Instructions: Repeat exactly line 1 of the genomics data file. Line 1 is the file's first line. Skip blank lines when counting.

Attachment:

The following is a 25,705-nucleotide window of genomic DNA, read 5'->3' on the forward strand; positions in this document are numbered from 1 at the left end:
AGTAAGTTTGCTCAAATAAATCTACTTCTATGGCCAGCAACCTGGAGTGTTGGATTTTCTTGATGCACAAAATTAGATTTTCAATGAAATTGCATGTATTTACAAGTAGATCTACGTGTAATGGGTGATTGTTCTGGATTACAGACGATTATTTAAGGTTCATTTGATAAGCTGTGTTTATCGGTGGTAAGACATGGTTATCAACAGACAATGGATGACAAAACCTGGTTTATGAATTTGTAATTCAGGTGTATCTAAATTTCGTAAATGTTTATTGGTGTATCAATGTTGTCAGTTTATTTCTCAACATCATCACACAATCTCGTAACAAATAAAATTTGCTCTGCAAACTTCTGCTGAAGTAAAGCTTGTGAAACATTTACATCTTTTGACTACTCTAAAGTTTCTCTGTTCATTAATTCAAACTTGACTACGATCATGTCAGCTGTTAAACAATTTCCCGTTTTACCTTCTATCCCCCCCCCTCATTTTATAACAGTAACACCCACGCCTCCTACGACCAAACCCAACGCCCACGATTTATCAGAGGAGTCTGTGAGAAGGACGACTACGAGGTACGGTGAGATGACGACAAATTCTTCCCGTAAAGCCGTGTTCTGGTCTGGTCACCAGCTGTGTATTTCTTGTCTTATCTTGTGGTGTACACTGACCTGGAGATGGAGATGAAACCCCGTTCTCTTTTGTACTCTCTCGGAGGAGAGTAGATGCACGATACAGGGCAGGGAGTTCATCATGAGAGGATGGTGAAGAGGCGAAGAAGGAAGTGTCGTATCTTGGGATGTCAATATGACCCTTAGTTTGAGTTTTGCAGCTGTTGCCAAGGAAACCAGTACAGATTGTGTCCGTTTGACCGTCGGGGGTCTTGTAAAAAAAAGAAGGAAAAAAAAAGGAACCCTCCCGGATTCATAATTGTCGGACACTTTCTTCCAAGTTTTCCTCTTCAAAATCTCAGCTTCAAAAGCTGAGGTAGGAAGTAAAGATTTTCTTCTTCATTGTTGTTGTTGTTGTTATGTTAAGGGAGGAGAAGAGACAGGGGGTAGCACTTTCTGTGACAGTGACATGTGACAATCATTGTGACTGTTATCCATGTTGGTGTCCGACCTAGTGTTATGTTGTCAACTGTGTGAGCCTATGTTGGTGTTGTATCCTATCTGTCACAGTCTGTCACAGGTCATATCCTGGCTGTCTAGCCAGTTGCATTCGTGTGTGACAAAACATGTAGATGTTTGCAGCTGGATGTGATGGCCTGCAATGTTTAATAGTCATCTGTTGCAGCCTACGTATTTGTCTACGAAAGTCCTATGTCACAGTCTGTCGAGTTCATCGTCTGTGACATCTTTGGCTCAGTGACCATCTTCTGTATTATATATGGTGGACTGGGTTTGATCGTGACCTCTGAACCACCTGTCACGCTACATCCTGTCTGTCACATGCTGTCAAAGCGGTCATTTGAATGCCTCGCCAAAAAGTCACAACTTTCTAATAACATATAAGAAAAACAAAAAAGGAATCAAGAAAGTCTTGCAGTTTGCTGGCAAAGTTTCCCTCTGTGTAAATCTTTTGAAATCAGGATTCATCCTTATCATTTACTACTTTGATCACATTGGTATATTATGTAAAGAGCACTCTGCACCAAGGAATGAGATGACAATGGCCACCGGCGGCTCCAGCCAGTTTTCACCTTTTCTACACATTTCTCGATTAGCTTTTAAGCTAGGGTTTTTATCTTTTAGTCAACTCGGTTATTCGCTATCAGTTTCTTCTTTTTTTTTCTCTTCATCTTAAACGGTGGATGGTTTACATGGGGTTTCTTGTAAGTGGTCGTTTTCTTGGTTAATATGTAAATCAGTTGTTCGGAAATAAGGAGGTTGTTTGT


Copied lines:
The following is a 25,705-nucleotide window of genomic DNA, read 5'->3' on the forward strand; positions in this document are numbered from 1 at the left end: